U.S. Nixes China’s Request on Tariffs; U.S. Boost Tariffs, China Countermeasures

U.S. Nixes China’s Request on Tariffs; U.S. Boost Tariffs, China Countermeasures

China has lodged a complaint against the U.S. at the World Trade Organization (WTO) over U.S. import duties, the Chinese Commerce Ministry said on Monday. This makes the third such case lodged by China at the WTO. A finding in China’s favor — which could take years — would allow China to respond legally with its own tariffs (which it has already done, without WTO approval).

New U.S. tariffs on clothing and other imports from China went into effect on Sunday, escalating the trade war in a move expected to hit consumers squarely. The Trump administration previously had 25% tariffs on $250 billion worth of goods imported from China. On Sunday, 15% tariffs on an additional $300 billion worth of goods went into effect. On Oct. 1, the 25% tariffs will rise to 30%, with exceptions for some products, mainly consumer electronics. The U.S. Trade Representative’s Office said it would collect public comments through Sept. 20 on a planned tariff increase to 30% on a $250 billion list of goods already hit with a 25% tariff set for Oct. 1. On Dec. 15, exceptions will expire, and that rate will become 30% across the board.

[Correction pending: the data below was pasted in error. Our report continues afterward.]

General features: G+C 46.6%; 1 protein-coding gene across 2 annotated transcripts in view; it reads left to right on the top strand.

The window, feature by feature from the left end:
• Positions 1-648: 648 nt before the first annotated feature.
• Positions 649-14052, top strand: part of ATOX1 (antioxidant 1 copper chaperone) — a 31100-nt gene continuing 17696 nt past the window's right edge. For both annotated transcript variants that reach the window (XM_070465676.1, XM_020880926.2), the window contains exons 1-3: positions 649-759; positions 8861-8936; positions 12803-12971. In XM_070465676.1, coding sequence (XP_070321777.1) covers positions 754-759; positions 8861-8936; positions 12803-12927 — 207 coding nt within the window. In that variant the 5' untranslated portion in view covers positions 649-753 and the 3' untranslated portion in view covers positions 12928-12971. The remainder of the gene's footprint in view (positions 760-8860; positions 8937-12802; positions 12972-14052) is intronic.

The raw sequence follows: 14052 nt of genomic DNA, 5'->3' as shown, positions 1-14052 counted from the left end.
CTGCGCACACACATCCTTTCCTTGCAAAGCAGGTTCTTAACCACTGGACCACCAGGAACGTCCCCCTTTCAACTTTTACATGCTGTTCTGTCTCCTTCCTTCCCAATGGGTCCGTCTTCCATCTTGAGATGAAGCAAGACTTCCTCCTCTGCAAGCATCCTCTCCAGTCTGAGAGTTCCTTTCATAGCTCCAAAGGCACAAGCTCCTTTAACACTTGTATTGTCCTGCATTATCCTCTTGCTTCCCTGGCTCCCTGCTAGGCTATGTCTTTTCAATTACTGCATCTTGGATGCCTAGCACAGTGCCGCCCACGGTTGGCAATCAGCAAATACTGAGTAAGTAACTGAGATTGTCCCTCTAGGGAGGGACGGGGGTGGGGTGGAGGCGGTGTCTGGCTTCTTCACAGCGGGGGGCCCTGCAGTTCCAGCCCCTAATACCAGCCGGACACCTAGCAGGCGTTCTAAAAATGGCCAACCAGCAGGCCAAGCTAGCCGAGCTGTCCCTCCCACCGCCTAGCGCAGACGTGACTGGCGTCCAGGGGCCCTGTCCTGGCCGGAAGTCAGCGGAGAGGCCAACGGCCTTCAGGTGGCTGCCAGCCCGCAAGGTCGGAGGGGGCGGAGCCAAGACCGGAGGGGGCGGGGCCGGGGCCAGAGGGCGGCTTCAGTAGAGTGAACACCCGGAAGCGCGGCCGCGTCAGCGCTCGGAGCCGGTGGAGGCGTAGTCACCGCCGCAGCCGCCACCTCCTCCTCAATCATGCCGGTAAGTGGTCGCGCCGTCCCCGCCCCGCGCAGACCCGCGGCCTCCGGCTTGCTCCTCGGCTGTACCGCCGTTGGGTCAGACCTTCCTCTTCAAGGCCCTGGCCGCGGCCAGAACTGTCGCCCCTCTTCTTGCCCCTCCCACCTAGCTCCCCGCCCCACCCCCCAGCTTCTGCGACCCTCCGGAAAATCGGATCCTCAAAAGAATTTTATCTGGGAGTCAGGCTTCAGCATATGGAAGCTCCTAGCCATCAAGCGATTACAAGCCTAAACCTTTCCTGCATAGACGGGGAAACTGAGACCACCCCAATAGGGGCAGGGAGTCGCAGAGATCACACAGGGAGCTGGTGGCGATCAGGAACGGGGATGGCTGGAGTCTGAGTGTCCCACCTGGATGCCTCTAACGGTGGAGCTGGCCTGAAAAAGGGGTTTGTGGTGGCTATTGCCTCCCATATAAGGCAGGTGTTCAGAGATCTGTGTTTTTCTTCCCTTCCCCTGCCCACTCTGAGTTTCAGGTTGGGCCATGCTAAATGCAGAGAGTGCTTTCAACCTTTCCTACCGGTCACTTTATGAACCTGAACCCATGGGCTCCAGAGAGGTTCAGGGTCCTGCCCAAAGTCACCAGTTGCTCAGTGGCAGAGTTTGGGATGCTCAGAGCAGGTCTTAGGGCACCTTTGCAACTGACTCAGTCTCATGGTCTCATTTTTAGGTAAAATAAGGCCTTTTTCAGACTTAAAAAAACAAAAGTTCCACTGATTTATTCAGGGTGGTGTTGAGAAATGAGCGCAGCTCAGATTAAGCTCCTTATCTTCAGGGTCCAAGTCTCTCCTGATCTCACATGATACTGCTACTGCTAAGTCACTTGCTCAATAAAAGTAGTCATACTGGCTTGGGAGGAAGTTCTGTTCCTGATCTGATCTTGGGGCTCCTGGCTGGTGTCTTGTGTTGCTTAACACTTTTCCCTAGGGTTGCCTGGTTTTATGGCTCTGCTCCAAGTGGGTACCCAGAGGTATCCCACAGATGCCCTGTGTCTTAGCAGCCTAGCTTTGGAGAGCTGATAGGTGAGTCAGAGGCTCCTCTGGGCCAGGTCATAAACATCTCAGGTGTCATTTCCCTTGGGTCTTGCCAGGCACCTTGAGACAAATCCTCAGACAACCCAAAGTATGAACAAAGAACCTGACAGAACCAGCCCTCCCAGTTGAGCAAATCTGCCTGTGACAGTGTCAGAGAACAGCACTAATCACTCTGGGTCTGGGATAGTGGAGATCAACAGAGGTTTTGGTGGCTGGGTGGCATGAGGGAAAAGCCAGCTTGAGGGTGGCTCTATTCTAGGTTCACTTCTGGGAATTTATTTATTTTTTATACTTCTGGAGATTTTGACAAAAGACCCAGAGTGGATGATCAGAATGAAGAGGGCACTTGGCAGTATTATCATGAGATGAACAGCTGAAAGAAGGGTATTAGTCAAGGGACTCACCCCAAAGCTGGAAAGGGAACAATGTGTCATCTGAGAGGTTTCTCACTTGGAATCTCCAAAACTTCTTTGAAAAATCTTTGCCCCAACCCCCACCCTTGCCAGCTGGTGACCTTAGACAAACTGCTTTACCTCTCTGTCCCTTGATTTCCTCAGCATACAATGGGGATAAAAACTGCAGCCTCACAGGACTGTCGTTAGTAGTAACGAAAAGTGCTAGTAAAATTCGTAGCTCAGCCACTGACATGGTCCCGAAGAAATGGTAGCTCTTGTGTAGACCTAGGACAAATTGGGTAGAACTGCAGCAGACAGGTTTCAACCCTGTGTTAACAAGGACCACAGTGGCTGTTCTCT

China’s retaliation took effect as of 12:01 p.m. Sunday in Beijing, with higher tariffs being rolled out in stages on a total of about $75 billion of U.S. goods. Higher Chinese duties that took effect Sept. 1 include an extra 10% on American pork, beef, and chicken, and various other agricultural goods, while soybeans will get hit with an extra 5% tariff on top of the existing 25%. Starting in mid-December, American wheat, sorghum, and cotton will also get a further 10% tariff. While China imposed a new 5% levy on U.S. crude oil starting from September, there was no new tariff on liquefied natural gas. The resumption of a suspended extra 25% duty on U.S. cars will resume Dec. 15, with another 10% on top for some vehicles. With existing general duties on autos taken into account, the total tariff charged on U.S.-made cars would be as high as 50%.

President Trump said late Friday he couldn’t say if he would speak to Chinese President Xi Jinping over the weekend. China’s Ministry of Commerce said Beijing and Washington remain “in effective communication” about their continuing trade dispute.

Face-to-face talks between Chinese and American trade negotiators scheduled for Washington in September are still happening “as of now,” Trump told reporters Friday before going to Camp David, the U.S. presidential retreat. However, September talks may have hit a roadblock as Chinese officials have complicated schedules ahead of Oct. 1 celebrations of 70 years of the founding of the PRC. Reports have surfaced that Liu He (China’s top negotiator) and his team had planned to visit the U.S. the week of Sept. 16, but talks could come before the 16th or not until October.

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